Corneal Collagen Cross-linking and Keratoconus Treatment


Corneal Collagen Cross-linking and Keratoconus Treatment

Corneal collagen cross-linking is a procedure done to the cornea (the clear, front portion of the eye) that aims to halt the progression of keratoconus — a disease in which the cornea becomes increasingly distorted. Keratoconus tends to be more quickly progressive in children than it does in adults, so it is important to treat the condition as soon as possible. Keratoconus first leads to increases in myopia and astigmatism and if not treated, can eventually progress to blindness. Corneal collagen cross-linking is not a cure for keratoconus, but it can halt the disease and prevent blindness and the need for more invasive procedures such as a corneal transplant.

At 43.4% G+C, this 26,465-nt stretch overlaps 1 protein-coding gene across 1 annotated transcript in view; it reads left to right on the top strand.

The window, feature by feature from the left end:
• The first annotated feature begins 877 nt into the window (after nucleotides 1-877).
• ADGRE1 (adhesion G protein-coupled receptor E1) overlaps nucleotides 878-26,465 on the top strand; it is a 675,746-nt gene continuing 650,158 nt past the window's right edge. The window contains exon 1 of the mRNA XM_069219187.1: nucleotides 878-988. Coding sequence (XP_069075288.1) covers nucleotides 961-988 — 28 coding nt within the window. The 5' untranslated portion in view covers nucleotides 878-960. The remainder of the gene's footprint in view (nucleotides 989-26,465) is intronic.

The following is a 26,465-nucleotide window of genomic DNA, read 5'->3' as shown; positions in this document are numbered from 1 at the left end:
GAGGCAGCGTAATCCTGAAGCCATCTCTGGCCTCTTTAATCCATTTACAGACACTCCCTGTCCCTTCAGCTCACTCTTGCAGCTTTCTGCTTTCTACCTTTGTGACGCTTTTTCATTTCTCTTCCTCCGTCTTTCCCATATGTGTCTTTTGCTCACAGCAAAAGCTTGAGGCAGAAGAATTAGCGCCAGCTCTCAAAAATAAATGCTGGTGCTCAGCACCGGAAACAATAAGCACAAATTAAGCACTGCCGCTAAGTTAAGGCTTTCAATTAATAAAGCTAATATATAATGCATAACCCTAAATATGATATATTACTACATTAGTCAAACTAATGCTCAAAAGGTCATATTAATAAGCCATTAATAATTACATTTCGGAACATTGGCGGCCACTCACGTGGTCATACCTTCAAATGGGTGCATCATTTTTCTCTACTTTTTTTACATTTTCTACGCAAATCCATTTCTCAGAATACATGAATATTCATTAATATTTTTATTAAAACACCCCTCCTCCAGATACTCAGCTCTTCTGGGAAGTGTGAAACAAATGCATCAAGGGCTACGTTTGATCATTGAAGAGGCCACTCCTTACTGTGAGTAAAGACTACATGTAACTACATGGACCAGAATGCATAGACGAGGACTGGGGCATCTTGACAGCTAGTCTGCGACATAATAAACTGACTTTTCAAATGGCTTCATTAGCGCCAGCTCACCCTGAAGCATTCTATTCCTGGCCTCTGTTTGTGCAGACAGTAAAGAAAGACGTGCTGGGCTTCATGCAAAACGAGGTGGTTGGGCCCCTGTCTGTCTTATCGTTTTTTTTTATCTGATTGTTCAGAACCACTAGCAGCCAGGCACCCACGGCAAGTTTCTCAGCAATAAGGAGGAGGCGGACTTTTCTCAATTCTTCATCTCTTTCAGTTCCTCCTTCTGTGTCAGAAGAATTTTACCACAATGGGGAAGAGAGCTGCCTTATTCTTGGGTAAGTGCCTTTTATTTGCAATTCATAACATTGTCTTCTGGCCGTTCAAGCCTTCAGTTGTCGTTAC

Children’s Hospital Colorado is one of the few children’s hospitals in the nation that offers this procedure and are on the forefront of research in pediatric keratoconus. The cross-linking is performed by a pediatric ophthalmologist or a cornea specialist. Children are often seen in our joint pediatric and cornea clinic before we proceed with corneal collagen cross-linking. 

Learn more about the procedure at Learn more about the ophthalmology department at Children’s Hospital Colorado at Connect with Children’s Colorado: Instagram: Facebook: Twitter: LinkedIn: Website:
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